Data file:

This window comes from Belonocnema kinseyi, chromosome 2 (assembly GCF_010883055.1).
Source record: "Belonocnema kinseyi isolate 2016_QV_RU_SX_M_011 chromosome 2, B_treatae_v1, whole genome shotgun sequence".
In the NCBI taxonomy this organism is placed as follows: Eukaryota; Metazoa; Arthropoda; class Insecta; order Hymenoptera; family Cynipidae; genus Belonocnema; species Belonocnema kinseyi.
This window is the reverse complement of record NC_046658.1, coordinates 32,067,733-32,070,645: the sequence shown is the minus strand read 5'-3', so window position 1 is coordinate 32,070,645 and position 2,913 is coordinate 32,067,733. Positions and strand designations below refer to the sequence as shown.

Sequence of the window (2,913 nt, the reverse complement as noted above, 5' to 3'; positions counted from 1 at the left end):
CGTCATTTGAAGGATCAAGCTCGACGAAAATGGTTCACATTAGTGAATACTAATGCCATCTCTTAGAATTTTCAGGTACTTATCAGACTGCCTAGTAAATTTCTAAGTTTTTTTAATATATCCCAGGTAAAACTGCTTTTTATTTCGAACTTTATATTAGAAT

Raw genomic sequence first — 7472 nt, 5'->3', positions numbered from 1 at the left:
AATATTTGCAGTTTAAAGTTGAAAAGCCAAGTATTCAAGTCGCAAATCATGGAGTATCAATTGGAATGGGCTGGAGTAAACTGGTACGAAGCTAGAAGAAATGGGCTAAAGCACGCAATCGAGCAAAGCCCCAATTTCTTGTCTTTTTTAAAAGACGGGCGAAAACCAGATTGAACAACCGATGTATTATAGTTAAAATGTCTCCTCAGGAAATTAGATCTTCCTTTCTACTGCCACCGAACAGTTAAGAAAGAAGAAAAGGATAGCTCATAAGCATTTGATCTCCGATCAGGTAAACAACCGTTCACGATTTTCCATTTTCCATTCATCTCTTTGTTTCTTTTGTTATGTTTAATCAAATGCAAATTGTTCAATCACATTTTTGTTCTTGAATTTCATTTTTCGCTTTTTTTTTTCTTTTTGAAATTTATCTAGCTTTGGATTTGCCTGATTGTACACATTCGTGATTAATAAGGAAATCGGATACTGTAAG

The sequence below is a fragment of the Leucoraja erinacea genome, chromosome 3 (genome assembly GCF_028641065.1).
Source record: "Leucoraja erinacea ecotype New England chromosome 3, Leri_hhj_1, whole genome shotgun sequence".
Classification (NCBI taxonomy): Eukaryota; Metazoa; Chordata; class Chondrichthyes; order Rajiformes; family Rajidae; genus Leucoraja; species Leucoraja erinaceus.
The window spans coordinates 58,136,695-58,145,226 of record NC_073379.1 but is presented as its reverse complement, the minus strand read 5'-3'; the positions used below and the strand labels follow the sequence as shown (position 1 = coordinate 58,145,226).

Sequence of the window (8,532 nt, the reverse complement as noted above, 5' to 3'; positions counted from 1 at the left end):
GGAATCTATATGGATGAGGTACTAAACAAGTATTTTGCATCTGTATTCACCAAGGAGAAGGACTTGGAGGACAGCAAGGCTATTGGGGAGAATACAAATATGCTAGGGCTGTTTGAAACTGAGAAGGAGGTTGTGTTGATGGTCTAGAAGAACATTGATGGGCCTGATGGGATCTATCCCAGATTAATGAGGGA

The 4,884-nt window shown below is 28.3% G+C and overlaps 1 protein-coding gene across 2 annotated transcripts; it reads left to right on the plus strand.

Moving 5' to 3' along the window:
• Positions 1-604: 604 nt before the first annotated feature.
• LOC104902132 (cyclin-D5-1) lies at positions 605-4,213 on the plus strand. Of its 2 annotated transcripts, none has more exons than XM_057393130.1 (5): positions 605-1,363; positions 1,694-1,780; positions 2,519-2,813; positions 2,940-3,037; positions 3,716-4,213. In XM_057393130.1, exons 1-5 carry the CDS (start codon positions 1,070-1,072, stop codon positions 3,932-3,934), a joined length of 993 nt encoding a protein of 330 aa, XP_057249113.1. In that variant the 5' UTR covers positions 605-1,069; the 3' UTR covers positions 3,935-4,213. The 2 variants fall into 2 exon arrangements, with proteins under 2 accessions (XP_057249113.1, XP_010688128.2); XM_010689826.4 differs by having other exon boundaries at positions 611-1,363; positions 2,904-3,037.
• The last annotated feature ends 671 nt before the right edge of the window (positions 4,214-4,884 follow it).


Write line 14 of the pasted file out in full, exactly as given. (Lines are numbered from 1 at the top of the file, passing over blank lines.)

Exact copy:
GGAATCTATATGGATGAGGTACTAAACAAGTATTTTGCATCTGTATTCACCAAGGAGAAGGACTTGGAGGACAGCAAGGCTATTGGGGAGAATACAAATATGCTAGGGCTGTTTGAAACTGAGAAGGAGGTTGTGTTGATGGTCTAGAAGAACATTGATGGGCCTGATGGGATCTATCCCAGATTAATGAGGGA